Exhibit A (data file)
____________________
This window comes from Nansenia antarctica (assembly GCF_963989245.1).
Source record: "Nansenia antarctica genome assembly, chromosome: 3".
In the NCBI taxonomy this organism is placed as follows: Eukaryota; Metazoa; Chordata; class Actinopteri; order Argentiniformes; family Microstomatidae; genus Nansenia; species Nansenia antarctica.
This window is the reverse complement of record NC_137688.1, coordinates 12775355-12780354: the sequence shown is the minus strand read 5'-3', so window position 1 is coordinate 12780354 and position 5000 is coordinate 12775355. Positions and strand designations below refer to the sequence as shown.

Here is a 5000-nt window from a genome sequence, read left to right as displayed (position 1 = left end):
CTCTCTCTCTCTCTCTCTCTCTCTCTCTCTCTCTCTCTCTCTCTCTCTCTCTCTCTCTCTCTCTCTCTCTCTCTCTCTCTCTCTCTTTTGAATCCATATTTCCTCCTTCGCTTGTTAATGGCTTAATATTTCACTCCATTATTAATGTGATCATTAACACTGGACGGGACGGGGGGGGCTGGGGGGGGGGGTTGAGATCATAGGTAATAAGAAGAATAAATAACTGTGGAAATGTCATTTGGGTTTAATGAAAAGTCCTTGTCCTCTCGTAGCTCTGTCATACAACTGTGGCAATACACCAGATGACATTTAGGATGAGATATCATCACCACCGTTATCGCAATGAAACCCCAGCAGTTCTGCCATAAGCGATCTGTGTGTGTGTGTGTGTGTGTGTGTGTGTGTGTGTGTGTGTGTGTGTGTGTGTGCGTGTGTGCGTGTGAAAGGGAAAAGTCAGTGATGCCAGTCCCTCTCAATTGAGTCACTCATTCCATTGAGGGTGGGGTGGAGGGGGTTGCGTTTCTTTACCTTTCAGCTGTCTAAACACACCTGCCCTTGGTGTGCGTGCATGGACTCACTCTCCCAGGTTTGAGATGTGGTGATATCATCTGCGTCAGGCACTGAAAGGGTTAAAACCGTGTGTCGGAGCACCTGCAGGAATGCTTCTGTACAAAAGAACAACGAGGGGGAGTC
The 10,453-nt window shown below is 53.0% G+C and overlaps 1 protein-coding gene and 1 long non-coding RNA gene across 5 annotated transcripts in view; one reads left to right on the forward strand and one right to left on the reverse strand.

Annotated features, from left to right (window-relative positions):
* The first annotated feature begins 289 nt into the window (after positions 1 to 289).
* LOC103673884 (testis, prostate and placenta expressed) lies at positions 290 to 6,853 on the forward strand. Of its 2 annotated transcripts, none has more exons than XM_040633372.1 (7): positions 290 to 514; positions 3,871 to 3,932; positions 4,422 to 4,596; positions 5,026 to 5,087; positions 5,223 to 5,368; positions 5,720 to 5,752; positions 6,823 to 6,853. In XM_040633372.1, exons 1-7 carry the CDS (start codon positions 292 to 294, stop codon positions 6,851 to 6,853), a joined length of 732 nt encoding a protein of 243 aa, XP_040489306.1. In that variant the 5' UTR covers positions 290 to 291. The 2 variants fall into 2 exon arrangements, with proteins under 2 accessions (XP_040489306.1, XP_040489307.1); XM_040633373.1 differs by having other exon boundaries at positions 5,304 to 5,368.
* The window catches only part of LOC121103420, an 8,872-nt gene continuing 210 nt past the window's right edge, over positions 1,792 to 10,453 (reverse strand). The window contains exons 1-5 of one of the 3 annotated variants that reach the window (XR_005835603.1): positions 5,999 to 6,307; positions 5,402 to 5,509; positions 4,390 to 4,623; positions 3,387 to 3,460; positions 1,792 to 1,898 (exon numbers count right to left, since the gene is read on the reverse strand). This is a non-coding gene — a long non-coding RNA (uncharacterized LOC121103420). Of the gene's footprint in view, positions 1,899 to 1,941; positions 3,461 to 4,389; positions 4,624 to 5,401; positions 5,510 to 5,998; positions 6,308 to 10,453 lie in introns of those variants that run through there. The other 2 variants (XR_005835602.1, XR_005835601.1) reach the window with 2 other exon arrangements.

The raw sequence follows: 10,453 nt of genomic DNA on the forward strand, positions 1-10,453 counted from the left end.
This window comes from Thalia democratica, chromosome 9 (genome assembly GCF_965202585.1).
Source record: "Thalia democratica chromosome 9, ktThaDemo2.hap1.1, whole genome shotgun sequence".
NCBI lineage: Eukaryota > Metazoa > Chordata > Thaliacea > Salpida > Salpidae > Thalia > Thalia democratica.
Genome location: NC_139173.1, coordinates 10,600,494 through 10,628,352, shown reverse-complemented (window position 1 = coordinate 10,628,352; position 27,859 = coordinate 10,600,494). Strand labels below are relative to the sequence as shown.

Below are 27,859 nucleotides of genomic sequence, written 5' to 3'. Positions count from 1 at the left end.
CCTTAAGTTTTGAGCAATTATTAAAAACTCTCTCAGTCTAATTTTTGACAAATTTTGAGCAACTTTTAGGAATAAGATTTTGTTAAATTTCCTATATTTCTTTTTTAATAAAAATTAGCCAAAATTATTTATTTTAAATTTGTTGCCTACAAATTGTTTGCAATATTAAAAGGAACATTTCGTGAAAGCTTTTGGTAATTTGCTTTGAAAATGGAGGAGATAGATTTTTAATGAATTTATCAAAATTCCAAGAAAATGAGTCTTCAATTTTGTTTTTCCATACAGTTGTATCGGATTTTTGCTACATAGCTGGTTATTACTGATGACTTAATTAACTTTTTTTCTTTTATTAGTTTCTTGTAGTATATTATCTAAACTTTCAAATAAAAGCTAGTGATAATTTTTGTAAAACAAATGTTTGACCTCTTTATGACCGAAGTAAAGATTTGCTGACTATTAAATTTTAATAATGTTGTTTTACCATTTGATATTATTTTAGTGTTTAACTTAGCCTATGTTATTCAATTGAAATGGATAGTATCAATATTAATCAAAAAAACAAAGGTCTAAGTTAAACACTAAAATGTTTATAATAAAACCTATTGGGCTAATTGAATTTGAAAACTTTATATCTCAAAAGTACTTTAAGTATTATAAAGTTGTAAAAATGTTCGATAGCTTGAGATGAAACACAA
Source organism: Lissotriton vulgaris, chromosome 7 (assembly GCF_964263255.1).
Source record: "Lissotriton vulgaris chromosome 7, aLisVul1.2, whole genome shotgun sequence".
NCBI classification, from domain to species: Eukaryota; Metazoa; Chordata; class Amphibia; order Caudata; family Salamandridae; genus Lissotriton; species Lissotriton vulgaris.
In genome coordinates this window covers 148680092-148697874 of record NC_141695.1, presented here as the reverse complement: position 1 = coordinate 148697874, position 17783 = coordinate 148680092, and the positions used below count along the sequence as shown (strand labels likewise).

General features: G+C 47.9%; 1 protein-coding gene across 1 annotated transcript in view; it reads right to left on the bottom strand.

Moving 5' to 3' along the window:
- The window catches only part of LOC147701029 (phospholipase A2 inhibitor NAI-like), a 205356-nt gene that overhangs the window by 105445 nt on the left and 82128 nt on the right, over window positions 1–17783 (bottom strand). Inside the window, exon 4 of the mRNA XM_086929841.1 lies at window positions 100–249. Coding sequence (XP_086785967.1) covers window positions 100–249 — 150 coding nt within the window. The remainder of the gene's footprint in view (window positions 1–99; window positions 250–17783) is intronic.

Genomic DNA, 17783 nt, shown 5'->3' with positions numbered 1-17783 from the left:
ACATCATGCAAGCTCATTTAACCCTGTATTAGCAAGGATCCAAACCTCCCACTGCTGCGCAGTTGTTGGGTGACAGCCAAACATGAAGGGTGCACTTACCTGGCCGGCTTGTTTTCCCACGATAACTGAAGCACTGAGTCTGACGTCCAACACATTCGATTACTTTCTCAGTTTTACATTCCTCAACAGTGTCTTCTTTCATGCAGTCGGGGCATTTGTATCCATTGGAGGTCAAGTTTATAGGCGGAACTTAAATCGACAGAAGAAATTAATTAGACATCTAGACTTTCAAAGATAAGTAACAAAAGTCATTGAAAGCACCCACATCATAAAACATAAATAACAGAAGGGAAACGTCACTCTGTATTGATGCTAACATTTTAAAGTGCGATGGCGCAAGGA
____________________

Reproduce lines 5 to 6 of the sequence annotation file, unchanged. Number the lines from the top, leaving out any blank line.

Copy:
Here is a 5000-nt window from a genome sequence, read left to right as displayed (position 1 = left end):
CTCTCTCTCTCTCTCTCTCTCTCTCTCTCTCTCTCTCTCTCTCTCTCTCTCTCTCTCTCTCTCTCTCTCTCTCTCTCTCTCTCTCTTTTGAATCCATATTTCCTCCTTCGCTTGTTAATGGCTTAATATTTCACTCCATTATTAATGTGATCATTAACACTGGACGGGACGGGGGGGGCTGGGGGGGGGGGTTGAGATCATAGGTAATAAGAAGAATAAATAACTGTGGAAATGTCATTTGGGTTTAATGAAAAGTCCTTGTCCTCTCGTAGCTCTGTCATACAACTGTGGCAATACACCAGATGACATTTAGGATGAGATATCATCACCACCGTTATCGCAATGAAACCCCAGCAGTTCTGCCATAAGCGATCTGTGTGTGTGTGTGTGTGTGTGTGTGTGTGTGTGTGTGTGTGTGTGTGTGTGTGCGTGTGTGCGTGTGAAAGGGAAAAGTCAGTGATGCCAGTCCCTCTCAATTGAGTCACTCATTCCATTGAGGGTGGGGTGGAGGGGGTTGCGTTTCTTTACCTTTCAGCTGTCTAAACACACCTGCCCTTGGTGTGCGTGCATGGACTCACTCTCCCAGGTTTGAGATGTGGTGATATCATCTGCGTCAGGCACTGAAAGGGTTAAAACCGTGTGTCGGAGCACCTGCAGGAATGCTTCTGTACAAAAGAACAACGAGGGGGAGTC